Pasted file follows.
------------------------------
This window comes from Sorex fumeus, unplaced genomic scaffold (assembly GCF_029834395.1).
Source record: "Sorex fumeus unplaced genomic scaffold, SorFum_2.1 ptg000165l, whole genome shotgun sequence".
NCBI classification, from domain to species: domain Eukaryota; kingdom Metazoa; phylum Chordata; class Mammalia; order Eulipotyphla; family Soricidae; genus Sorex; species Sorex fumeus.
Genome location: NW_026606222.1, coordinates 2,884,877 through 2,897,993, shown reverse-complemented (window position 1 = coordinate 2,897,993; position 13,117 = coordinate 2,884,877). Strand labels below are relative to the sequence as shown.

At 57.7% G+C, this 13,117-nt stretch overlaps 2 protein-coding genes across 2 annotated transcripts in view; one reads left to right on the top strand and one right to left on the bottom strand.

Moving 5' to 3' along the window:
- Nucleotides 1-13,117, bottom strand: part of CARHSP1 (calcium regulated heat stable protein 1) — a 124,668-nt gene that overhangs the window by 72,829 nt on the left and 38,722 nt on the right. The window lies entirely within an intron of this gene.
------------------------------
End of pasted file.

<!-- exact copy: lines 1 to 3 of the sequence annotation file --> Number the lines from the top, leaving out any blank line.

This window comes from Sorex fumeus, unplaced genomic scaffold (assembly GCF_029834395.1).
Source record: "Sorex fumeus unplaced genomic scaffold, SorFum_2.1 ptg000165l, whole genome shotgun sequence".
NCBI classification, from domain to species: domain Eukaryota; kingdom Metazoa; phylum Chordata; class Mammalia; order Eulipotyphla; family Soricidae; genus Sorex; species Sorex fumeus.